('Figuras do Espanto' p. 70):
"To demonstrate the effect of drawing in perspective, Filippo Brunelleschi painted the Baptistery of San Giovanni from about six feet inside the center door of Santa Maria del Fiore. The painting included everything that could be seen from his positioned location. Instead of painting the sky, he affixed a plate of polished silver. He carved a peephole in the painted panel at the perspective vanishing point.
Standing at the same location where he painted the view, he demonstrated the accuracy of perspective drawing by holding the painted panel facing away, with the panel held up to his eye to peer through the hole. With his other hand he held a mirror at arms length in front of and facing the painting so that he was looking directly into the mirror at the reflection of the painting.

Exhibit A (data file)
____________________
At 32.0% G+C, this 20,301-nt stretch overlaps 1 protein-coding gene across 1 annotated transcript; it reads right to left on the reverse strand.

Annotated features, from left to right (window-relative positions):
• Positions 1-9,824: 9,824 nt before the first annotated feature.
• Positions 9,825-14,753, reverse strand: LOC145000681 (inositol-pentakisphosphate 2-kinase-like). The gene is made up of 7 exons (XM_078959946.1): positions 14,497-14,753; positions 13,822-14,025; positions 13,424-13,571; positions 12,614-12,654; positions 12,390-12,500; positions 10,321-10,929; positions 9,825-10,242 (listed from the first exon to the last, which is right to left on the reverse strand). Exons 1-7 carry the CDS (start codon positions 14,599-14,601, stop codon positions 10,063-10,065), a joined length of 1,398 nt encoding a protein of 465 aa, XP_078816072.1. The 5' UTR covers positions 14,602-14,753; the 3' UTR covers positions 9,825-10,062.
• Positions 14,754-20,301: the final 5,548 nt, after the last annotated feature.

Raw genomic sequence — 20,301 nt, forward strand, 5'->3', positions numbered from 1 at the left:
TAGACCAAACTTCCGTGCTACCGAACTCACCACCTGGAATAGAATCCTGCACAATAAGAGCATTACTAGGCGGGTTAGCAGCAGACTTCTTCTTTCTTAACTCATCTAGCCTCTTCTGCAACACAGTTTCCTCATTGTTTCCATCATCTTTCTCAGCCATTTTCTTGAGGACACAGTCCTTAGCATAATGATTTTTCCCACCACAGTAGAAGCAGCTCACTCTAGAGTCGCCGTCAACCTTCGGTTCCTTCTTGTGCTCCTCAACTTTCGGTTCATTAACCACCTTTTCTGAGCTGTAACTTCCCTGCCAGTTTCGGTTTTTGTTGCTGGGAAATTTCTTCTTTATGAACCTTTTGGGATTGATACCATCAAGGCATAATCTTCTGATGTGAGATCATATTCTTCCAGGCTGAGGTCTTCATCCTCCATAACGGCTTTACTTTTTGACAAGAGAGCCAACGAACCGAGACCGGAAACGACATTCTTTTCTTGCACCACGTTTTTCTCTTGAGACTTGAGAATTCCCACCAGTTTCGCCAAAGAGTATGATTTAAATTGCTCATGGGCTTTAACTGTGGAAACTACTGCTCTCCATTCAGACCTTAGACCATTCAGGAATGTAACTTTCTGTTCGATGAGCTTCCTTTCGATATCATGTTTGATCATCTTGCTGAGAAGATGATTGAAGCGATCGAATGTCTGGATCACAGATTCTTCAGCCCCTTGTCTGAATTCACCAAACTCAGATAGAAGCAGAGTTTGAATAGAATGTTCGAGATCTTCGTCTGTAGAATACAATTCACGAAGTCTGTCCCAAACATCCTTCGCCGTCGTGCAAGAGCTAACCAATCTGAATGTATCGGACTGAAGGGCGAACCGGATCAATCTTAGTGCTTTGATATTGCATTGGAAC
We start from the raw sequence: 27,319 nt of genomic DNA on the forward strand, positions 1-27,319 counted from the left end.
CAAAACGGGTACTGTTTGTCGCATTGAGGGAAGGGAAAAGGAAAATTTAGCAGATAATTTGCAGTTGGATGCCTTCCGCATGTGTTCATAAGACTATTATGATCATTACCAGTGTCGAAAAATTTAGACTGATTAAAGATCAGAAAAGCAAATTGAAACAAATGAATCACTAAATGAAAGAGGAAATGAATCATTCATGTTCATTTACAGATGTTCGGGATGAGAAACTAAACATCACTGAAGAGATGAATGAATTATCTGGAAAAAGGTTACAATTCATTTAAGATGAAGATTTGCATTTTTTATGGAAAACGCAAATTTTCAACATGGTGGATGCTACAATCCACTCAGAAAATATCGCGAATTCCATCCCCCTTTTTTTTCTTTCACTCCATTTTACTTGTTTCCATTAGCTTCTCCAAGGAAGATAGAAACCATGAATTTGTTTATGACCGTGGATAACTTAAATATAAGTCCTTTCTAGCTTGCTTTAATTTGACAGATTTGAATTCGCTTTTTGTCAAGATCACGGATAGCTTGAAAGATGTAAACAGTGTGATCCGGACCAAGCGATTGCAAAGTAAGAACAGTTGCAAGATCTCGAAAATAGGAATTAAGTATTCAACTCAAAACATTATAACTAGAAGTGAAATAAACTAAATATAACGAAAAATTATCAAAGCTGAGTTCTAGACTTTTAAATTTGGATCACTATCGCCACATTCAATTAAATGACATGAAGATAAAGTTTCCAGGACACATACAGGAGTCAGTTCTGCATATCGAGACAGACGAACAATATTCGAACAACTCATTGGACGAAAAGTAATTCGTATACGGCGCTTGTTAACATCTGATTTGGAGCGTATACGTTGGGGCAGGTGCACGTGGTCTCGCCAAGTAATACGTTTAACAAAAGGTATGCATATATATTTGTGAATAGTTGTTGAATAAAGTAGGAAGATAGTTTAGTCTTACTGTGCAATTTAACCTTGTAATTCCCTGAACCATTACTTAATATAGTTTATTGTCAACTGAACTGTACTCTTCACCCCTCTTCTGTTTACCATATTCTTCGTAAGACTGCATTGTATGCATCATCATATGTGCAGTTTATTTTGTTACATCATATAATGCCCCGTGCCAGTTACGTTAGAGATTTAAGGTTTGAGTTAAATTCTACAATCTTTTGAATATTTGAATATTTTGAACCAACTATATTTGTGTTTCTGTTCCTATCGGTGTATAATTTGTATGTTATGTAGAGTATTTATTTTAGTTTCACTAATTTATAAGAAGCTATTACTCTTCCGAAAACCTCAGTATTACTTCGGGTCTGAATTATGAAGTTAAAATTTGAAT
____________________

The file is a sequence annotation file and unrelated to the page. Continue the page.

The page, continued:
The view through the hole into the mirror revealed the painting, drawn in perfect perspective, in the place where the subject of the painting would be viewed. The polished silver plate reflected the actual sky complete with drifting clouds. The view was so realistic that the viewer could not tell the difference between the painted scene and the actual image of the building’s shape and proportion."
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